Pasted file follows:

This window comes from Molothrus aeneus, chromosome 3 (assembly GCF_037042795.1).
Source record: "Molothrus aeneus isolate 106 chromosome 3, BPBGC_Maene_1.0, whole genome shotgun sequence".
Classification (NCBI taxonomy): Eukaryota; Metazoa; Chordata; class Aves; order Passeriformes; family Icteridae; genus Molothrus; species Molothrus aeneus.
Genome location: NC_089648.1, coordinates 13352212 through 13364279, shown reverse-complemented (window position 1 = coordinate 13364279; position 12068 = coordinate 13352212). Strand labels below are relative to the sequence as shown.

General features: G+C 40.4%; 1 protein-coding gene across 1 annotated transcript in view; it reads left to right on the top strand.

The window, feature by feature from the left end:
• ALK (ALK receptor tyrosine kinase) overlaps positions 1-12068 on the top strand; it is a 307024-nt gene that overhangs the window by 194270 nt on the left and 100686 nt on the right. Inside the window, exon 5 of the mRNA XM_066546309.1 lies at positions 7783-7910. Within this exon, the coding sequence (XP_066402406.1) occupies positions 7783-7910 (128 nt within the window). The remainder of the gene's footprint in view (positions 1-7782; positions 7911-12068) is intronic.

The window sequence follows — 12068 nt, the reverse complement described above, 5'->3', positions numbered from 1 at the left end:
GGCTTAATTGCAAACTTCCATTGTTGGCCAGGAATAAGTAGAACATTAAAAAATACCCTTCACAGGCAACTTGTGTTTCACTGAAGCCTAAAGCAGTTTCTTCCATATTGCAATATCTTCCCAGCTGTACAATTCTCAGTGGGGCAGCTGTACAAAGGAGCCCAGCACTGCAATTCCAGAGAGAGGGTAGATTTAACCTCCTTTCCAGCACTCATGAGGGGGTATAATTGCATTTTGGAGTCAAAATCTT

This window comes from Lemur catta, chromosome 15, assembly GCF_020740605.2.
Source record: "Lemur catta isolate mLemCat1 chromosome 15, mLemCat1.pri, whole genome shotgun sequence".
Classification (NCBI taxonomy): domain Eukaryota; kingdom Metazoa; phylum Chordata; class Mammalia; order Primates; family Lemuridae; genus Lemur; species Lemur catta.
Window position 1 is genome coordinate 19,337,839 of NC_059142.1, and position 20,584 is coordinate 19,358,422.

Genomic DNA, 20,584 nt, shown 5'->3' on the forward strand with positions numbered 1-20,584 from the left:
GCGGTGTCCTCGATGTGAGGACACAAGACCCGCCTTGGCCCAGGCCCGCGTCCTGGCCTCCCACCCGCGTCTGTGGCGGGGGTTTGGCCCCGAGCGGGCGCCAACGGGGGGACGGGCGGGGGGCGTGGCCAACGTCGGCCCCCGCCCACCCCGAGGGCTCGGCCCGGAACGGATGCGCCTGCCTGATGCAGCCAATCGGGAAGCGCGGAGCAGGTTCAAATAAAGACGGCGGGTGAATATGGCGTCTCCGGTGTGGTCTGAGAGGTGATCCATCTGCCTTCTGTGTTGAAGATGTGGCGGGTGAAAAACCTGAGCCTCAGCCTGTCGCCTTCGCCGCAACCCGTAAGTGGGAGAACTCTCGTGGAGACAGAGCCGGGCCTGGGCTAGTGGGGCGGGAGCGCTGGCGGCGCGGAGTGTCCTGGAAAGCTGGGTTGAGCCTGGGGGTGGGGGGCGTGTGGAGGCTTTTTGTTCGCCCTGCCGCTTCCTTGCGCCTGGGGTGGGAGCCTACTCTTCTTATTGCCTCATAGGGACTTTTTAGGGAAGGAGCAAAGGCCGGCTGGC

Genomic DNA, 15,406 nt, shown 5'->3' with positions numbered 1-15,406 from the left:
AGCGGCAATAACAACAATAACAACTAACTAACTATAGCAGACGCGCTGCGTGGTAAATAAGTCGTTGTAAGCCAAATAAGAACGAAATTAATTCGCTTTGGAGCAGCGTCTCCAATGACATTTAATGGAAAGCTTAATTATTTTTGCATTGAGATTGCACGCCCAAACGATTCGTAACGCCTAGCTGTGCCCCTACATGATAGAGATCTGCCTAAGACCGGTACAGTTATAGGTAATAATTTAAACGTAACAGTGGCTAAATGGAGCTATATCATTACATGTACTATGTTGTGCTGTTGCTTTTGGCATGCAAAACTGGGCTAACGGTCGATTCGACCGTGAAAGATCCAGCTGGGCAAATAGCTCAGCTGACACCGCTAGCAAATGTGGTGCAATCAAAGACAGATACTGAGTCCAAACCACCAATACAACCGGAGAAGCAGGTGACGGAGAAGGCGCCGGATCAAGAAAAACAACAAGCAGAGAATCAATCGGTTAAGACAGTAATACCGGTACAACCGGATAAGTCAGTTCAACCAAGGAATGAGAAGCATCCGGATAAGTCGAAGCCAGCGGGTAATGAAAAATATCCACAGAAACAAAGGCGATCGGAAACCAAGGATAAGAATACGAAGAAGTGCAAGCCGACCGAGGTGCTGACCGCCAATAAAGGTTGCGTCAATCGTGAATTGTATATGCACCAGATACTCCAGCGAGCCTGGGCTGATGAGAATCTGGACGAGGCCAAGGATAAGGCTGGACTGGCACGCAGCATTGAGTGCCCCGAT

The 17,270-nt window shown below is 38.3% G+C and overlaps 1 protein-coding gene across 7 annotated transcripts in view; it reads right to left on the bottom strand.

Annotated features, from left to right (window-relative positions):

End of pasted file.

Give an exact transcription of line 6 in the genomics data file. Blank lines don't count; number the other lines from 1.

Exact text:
The window, feature by feature from the left end: